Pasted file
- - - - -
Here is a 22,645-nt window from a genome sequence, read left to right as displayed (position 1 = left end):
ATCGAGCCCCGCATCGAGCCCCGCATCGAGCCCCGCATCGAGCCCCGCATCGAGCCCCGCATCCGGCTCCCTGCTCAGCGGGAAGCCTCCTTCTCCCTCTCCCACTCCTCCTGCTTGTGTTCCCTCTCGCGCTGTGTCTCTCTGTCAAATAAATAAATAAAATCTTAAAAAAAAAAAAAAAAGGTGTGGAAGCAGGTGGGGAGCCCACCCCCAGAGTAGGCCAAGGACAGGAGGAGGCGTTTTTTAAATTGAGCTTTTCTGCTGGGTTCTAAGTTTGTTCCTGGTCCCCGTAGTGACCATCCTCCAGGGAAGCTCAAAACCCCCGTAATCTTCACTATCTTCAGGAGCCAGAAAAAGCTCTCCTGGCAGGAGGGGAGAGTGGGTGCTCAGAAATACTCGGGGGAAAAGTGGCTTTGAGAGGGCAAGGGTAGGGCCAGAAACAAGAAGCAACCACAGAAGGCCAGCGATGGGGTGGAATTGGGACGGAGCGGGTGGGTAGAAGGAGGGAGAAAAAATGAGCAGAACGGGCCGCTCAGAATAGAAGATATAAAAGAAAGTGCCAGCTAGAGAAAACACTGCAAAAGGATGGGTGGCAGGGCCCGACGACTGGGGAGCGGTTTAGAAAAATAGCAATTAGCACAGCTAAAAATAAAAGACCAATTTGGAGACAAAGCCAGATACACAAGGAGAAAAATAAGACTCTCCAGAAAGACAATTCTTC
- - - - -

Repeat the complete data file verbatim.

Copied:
Here is a 22,645-nt window from a genome sequence, read left to right as displayed (position 1 = left end):
ATCGAGCCCCGCATCGAGCCCCGCATCGAGCCCCGCATCGAGCCCCGCATCGAGCCCCGCATCCGGCTCCCTGCTCAGCGGGAAGCCTCCTTCTCCCTCTCCCACTCCTCCTGCTTGTGTTCCCTCTCGCGCTGTGTCTCTCTGTCAAATAAATAAATAAAATCTTAAAAAAAAAAAAAAAAGGTGTGGAAGCAGGTGGGGAGCCCACCCCCAGAGTAGGCCAAGGACAGGAGGAGGCGTTTTTTAAATTGAGCTTTTCTGCTGGGTTCTAAGTTTGTTCCTGGTCCCCGTAGTGACCATCCTCCAGGGAAGCTCAAAACCCCCGTAATCTTCACTATCTTCAGGAGCCAGAAAAAGCTCTCCTGGCAGGAGGGGAGAGTGGGTGCTCAGAAATACTCGGGGGAAAAGTGGCTTTGAGAGGGCAAGGGTAGGGCCAGAAACAAGAAGCAACCACAGAAGGCCAGCGATGGGGTGGAATTGGGACGGAGCGGGTGGGTAGAAGGAGGGAGAAAAAATGAGCAGAACGGGCCGCTCAGAATAGAAGATATAAAAGAAAGTGCCAGCTAGAGAAAACACTGCAAAAGGATGGGTGGCAGGGCCCGACGACTGGGGAGCGGTTTAGAAAAATAGCAATTAGCACAGCTAAAAATAAAAGACCAATTTGGAGACAAAGCCAGATACACAAGGAGAAAAATAAGACTCTCCAGAAAGACAATTCTTC